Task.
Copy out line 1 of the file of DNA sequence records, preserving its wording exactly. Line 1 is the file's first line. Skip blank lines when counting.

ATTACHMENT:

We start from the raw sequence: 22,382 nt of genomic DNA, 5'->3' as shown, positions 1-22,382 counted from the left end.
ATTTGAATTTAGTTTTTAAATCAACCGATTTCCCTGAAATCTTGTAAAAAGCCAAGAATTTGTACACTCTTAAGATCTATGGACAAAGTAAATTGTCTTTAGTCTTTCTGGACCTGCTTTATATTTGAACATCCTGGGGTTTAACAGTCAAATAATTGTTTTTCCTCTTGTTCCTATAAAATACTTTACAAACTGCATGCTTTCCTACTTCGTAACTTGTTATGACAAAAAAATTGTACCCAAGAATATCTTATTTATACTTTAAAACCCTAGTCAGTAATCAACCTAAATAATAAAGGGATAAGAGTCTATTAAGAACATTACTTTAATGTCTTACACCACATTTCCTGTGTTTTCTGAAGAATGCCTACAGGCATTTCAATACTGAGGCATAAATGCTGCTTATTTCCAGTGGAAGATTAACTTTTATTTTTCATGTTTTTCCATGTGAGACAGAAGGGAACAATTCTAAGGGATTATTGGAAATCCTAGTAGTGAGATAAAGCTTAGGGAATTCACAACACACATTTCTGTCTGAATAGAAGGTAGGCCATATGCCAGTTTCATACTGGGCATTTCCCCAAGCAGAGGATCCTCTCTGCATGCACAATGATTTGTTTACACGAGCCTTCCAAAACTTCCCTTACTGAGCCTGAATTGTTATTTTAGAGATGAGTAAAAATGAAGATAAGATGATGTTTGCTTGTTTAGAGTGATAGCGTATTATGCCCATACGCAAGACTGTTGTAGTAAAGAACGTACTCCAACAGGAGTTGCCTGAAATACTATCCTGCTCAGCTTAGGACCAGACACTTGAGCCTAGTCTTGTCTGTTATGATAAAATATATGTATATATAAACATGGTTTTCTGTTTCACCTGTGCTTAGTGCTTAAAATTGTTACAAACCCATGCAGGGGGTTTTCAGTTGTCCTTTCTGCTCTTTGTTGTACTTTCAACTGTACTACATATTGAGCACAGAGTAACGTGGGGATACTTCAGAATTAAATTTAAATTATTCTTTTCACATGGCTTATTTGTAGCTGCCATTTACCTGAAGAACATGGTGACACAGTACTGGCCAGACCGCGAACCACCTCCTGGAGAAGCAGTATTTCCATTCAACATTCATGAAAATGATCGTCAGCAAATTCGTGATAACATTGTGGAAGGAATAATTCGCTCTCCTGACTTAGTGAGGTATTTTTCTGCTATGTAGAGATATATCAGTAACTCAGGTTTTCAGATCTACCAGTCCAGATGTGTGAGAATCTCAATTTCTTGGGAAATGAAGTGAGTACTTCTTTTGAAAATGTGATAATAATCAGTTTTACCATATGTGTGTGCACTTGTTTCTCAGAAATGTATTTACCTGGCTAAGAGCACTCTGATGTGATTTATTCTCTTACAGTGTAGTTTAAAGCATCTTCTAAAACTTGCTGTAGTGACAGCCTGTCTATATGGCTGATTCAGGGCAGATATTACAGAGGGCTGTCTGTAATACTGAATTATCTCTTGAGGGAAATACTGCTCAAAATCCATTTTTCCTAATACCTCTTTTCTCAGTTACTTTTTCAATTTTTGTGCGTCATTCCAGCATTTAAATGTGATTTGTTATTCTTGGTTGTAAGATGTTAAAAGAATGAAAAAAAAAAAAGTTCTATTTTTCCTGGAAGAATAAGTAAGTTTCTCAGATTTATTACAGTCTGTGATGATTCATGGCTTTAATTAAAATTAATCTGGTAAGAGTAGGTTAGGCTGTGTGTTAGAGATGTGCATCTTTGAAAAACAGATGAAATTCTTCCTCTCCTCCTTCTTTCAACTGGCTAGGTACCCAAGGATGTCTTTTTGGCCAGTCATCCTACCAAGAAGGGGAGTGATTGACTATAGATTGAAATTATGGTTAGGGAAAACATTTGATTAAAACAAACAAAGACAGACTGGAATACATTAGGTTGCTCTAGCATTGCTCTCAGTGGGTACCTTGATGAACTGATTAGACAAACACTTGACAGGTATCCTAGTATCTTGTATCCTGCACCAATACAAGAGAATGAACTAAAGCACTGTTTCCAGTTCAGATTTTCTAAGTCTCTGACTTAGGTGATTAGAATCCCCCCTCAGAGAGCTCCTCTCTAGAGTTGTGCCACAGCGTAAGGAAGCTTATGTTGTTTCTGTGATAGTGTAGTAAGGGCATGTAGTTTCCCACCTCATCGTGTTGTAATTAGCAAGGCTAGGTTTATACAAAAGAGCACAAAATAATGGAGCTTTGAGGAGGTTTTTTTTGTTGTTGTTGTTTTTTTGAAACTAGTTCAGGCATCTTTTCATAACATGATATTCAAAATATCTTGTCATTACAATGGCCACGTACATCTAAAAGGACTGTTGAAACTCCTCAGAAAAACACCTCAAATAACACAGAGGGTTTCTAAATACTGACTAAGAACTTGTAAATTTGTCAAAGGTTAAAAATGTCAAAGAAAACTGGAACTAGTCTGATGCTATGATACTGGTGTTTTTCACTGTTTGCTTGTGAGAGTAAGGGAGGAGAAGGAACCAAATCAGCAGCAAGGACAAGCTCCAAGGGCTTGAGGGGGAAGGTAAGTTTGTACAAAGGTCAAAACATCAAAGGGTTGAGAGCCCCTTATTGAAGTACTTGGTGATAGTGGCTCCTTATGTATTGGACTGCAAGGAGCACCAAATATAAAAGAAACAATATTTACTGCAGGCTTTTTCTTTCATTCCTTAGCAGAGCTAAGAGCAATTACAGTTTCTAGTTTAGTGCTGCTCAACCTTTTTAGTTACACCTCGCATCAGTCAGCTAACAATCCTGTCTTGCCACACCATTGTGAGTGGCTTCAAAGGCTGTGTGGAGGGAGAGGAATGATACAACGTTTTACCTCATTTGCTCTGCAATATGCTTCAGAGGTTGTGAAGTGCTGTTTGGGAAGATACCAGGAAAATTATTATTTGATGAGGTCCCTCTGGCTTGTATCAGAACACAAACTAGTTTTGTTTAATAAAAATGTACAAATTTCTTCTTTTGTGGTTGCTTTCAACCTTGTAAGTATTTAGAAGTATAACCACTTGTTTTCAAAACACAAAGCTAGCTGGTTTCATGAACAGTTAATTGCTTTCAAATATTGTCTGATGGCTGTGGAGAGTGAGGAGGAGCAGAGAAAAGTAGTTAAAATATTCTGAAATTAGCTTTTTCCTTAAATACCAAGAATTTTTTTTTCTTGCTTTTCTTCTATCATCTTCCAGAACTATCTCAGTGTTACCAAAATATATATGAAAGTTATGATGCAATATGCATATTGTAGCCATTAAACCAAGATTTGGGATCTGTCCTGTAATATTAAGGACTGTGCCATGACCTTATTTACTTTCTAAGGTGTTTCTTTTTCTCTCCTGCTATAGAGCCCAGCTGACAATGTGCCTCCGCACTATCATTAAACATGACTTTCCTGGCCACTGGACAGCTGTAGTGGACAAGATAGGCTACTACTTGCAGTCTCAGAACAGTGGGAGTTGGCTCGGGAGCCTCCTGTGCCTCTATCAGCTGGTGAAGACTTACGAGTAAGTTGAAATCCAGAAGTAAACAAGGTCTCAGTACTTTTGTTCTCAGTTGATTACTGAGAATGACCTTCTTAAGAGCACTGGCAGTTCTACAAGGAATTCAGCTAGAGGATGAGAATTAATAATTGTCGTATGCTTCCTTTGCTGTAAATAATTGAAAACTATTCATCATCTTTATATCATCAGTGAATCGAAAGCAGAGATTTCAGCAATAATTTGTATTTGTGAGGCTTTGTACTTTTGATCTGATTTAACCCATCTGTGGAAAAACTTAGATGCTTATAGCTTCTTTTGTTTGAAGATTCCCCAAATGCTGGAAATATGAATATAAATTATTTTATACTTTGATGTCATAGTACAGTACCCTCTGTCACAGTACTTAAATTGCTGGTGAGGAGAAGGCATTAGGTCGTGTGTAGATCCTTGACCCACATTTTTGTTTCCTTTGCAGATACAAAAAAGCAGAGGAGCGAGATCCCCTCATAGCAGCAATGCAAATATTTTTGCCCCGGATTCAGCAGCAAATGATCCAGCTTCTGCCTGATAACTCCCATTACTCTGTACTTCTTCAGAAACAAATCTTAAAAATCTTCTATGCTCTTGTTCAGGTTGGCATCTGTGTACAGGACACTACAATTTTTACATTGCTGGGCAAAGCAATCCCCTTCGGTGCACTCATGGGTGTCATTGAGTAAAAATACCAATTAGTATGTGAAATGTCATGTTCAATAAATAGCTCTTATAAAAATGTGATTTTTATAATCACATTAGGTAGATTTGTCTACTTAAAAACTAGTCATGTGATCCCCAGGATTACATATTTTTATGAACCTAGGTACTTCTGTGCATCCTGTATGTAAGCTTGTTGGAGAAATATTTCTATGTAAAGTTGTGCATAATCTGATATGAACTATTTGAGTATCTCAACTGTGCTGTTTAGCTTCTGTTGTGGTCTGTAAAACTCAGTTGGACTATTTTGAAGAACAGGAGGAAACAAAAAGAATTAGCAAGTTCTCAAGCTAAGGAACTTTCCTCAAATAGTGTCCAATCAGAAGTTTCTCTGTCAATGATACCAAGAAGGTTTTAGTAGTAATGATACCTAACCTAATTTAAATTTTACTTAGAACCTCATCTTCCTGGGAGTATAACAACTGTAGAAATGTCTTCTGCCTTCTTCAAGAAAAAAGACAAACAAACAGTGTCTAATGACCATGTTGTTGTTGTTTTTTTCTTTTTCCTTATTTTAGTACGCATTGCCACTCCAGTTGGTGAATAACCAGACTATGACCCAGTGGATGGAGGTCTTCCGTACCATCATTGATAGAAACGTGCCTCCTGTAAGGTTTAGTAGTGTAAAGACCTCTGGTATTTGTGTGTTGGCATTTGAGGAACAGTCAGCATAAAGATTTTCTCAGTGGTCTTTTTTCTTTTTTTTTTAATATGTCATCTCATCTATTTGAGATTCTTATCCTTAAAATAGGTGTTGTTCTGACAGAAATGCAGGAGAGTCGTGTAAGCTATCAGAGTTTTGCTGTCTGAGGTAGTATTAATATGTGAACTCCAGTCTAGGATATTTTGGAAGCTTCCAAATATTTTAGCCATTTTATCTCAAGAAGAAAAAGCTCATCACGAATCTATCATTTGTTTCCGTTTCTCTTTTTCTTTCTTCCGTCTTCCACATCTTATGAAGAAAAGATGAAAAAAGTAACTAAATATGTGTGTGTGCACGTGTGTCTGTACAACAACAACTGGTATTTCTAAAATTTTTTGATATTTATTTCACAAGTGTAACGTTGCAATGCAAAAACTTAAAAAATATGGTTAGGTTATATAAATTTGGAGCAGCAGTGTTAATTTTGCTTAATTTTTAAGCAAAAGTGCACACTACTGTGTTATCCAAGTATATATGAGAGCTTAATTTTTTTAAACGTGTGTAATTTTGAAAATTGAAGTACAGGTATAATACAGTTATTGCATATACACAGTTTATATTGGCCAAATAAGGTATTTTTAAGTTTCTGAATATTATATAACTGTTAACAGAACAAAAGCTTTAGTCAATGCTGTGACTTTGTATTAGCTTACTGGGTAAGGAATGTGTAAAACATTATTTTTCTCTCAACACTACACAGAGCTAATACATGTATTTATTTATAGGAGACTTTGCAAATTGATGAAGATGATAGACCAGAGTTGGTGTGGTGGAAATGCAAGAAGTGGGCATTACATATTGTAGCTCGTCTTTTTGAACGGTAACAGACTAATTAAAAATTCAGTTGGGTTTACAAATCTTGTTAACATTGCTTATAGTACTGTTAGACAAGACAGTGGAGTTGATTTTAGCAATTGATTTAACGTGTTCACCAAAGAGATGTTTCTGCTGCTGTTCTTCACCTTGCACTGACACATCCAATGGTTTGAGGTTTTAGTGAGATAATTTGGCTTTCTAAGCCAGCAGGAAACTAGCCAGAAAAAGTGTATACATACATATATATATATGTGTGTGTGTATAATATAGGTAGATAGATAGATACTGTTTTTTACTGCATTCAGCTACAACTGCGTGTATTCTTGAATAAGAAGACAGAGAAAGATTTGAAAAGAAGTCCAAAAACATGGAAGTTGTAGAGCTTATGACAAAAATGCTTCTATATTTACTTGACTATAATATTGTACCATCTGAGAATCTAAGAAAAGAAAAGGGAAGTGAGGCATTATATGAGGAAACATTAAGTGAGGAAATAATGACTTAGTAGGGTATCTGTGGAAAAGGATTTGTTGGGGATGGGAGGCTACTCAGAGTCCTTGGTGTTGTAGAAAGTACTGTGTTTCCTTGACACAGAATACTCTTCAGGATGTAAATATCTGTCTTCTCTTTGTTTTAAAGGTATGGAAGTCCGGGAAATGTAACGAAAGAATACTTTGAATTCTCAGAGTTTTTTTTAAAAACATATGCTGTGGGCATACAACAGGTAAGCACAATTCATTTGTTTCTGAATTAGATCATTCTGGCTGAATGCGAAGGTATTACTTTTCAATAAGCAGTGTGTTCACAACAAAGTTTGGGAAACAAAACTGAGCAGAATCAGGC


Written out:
We start from the raw sequence: 22,382 nt of genomic DNA, 5'->3' as shown, positions 1-22,382 counted from the left end.